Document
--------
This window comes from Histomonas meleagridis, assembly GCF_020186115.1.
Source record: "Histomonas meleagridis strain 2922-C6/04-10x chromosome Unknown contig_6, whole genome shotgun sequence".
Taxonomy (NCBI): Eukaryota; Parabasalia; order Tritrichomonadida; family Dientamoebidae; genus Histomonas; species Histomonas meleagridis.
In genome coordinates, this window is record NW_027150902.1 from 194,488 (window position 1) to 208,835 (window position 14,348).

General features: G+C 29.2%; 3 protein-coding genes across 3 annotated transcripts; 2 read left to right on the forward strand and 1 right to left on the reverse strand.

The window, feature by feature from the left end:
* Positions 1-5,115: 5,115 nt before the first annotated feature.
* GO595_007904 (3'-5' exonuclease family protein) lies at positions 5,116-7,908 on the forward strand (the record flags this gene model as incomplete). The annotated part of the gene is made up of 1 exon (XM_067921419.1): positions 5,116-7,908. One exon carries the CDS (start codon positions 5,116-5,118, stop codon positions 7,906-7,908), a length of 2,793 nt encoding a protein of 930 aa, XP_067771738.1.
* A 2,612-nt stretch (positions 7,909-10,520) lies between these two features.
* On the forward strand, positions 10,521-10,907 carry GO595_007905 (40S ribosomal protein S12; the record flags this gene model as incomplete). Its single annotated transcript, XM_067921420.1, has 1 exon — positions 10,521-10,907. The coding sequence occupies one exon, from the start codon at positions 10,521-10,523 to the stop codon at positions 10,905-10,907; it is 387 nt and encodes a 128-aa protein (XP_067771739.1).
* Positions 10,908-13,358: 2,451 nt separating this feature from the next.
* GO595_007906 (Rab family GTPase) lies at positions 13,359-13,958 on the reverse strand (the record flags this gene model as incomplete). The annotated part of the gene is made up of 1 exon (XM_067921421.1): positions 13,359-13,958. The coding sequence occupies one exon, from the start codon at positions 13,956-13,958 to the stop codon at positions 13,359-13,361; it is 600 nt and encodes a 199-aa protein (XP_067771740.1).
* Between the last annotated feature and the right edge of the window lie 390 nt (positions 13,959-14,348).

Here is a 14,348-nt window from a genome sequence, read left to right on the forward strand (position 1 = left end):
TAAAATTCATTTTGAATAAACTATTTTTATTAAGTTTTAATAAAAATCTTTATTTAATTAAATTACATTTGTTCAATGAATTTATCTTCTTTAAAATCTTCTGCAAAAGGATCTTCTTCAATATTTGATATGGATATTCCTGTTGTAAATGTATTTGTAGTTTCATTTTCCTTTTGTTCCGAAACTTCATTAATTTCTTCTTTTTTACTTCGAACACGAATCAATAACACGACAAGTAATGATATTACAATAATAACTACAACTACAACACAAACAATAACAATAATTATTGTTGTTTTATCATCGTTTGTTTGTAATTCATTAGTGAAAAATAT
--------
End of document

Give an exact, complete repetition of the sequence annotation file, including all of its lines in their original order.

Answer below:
This window comes from Histomonas meleagridis, assembly GCF_020186115.1.
Source record: "Histomonas meleagridis strain 2922-C6/04-10x chromosome Unknown contig_6, whole genome shotgun sequence".
Taxonomy (NCBI): Eukaryota; Parabasalia; order Tritrichomonadida; family Dientamoebidae; genus Histomonas; species Histomonas meleagridis.
In genome coordinates, this window is record NW_027150902.1 from 194,488 (window position 1) to 208,835 (window position 14,348).

General features: G+C 29.2%; 3 protein-coding genes across 3 annotated transcripts; 2 read left to right on the forward strand and 1 right to left on the reverse strand.

The window, feature by feature from the left end:
* Positions 1-5,115: 5,115 nt before the first annotated feature.
* GO595_007904 (3'-5' exonuclease family protein) lies at positions 5,116-7,908 on the forward strand (the record flags this gene model as incomplete). The annotated part of the gene is made up of 1 exon (XM_067921419.1): positions 5,116-7,908. One exon carries the CDS (start codon positions 5,116-5,118, stop codon positions 7,906-7,908), a length of 2,793 nt encoding a protein of 930 aa, XP_067771738.1.
* A 2,612-nt stretch (positions 7,909-10,520) lies between these two features.
* On the forward strand, positions 10,521-10,907 carry GO595_007905 (40S ribosomal protein S12; the record flags this gene model as incomplete). Its single annotated transcript, XM_067921420.1, has 1 exon — positions 10,521-10,907. The coding sequence occupies one exon, from the start codon at positions 10,521-10,523 to the stop codon at positions 10,905-10,907; it is 387 nt and encodes a 128-aa protein (XP_067771739.1).
* Positions 10,908-13,358: 2,451 nt separating this feature from the next.
* GO595_007906 (Rab family GTPase) lies at positions 13,359-13,958 on the reverse strand (the record flags this gene model as incomplete). The annotated part of the gene is made up of 1 exon (XM_067921421.1): positions 13,359-13,958. The coding sequence occupies one exon, from the start codon at positions 13,956-13,958 to the stop codon at positions 13,359-13,361; it is 600 nt and encodes a 199-aa protein (XP_067771740.1).
* Between the last annotated feature and the right edge of the window lie 390 nt (positions 13,959-14,348).

Here is a 14,348-nt window from a genome sequence, read left to right on the forward strand (position 1 = left end):
TAAAATTCATTTTGAATAAACTATTTTTATTAAGTTTTAATAAAAATCTTTATTTAATTAAATTACATTTGTTCAATGAATTTATCTTCTTTAAAATCTTCTGCAAAAGGATCTTCTTCAATATTTGATATGGATATTCCTGTTGTAAATGTATTTGTAGTTTCATTTTCCTTTTGTTCCGAAACTTCATTAATTTCTTCTTTTTTACTTCGAACACGAATCAATAACACGACAAGTAATGATATTACAATAATAACTACAACTACAACACAAACAATAACAATAATTATTGTTGTTTTATCATCGTTTGTTTGTAATTCATTAGTGAAAAATAT